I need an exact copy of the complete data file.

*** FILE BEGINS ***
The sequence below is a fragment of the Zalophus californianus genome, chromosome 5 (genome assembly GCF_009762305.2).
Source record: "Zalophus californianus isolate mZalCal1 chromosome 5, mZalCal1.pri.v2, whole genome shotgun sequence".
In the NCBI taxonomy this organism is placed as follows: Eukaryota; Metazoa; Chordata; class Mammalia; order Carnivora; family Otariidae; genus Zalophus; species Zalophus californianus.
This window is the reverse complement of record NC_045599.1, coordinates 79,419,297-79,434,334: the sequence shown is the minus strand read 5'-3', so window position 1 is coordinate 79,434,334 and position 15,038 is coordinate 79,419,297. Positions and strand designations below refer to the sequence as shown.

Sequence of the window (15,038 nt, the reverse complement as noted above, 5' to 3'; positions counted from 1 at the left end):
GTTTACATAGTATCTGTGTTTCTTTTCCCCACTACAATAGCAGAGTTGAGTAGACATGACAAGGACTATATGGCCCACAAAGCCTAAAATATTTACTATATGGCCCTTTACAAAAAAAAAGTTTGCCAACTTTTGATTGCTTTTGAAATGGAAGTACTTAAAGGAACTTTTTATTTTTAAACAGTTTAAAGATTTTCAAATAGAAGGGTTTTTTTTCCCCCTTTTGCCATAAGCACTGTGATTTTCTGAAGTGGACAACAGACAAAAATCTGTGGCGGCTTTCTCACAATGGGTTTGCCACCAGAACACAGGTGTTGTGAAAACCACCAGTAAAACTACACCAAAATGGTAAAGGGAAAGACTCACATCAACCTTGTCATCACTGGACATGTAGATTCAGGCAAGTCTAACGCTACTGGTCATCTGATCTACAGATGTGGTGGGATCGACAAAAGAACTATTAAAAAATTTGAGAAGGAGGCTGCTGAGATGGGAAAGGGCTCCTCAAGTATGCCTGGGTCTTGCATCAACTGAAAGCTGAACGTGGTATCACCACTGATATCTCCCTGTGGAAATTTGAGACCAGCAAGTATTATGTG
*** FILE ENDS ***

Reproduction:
The sequence below is a fragment of the Zalophus californianus genome, chromosome 5 (genome assembly GCF_009762305.2).
Source record: "Zalophus californianus isolate mZalCal1 chromosome 5, mZalCal1.pri.v2, whole genome shotgun sequence".
In the NCBI taxonomy this organism is placed as follows: Eukaryota; Metazoa; Chordata; class Mammalia; order Carnivora; family Otariidae; genus Zalophus; species Zalophus californianus.
This window is the reverse complement of record NC_045599.1, coordinates 79,419,297-79,434,334: the sequence shown is the minus strand read 5'-3', so window position 1 is coordinate 79,434,334 and position 15,038 is coordinate 79,419,297. Positions and strand designations below refer to the sequence as shown.

Sequence of the window (15,038 nt, the reverse complement as noted above, 5' to 3'; positions counted from 1 at the left end):
GTTTACATAGTATCTGTGTTTCTTTTCCCCACTACAATAGCAGAGTTGAGTAGACATGACAAGGACTATATGGCCCACAAAGCCTAAAATATTTACTATATGGCCCTTTACAAAAAAAAAGTTTGCCAACTTTTGATTGCTTTTGAAATGGAAGTACTTAAAGGAACTTTTTATTTTTAAACAGTTTAAAGATTTTCAAATAGAAGGGTTTTTTTTCCCCCTTTTGCCATAAGCACTGTGATTTTCTGAAGTGGACAACAGACAAAAATCTGTGGCGGCTTTCTCACAATGGGTTTGCCACCAGAACACAGGTGTTGTGAAAACCACCAGTAAAACTACACCAAAATGGTAAAGGGAAAGACTCACATCAACCTTGTCATCACTGGACATGTAGATTCAGGCAAGTCTAACGCTACTGGTCATCTGATCTACAGATGTGGTGGGATCGACAAAAGAACTATTAAAAAATTTGAGAAGGAGGCTGCTGAGATGGGAAAGGGCTCCTCAAGTATGCCTGGGTCTTGCATCAACTGAAAGCTGAACGTGGTATCACCACTGATATCTCCCTGTGGAAATTTGAGACCAGCAAGTATTATGTG